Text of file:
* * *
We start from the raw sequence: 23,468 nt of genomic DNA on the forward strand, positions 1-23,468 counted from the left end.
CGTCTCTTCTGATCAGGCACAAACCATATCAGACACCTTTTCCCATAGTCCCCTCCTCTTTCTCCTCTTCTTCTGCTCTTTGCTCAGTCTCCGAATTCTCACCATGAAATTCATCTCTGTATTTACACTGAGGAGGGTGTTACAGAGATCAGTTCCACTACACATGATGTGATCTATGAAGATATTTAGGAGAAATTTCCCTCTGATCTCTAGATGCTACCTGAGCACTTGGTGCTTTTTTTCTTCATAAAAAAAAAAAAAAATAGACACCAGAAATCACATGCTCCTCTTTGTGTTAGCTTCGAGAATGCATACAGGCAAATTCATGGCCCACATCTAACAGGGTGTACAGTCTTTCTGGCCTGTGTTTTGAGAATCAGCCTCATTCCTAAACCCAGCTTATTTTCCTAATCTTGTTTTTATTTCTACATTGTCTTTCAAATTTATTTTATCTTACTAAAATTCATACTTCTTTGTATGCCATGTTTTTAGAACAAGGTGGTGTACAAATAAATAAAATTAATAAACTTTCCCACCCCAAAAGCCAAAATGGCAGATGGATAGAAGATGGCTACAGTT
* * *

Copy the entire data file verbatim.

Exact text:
We start from the raw sequence: 23,468 nt of genomic DNA on the forward strand, positions 1-23,468 counted from the left end.
CGTCTCTTCTGATCAGGCACAAACCATATCAGACACCTTTTCCCATAGTCCCCTCCTCTTTCTCCTCTTCTTCTGCTCTTTGCTCAGTCTCCGAATTCTCACCATGAAATTCATCTCTGTATTTACACTGAGGAGGGTGTTACAGAGATCAGTTCCACTACACATGATGTGATCTATGAAGATATTTAGGAGAAATTTCCCTCTGATCTCTAGATGCTACCTGAGCACTTGGTGCTTTTTTTCTTCATAAAAAAAAAAAAAAATAGACACCAGAAATCACATGCTCCTCTTTGTGTTAGCTTCGAGAATGCATACAGGCAAATTCATGGCCCACATCTAACAGGGTGTACAGTCTTTCTGGCCTGTGTTTTGAGAATCAGCCTCATTCCTAAACCCAGCTTATTTTCCTAATCTTGTTTTTATTTCTACATTGTCTTTCAAATTTATTTTATCTTACTAAAATTCATACTTCTTTGTATGCCATGTTTTTAGAACAAGGTGGTGTACAAATAAATAAAATTAATAAACTTTCCCACCCCAAAAGCCAAAATGGCAGATGGATAGAAGATGGCTACAGTT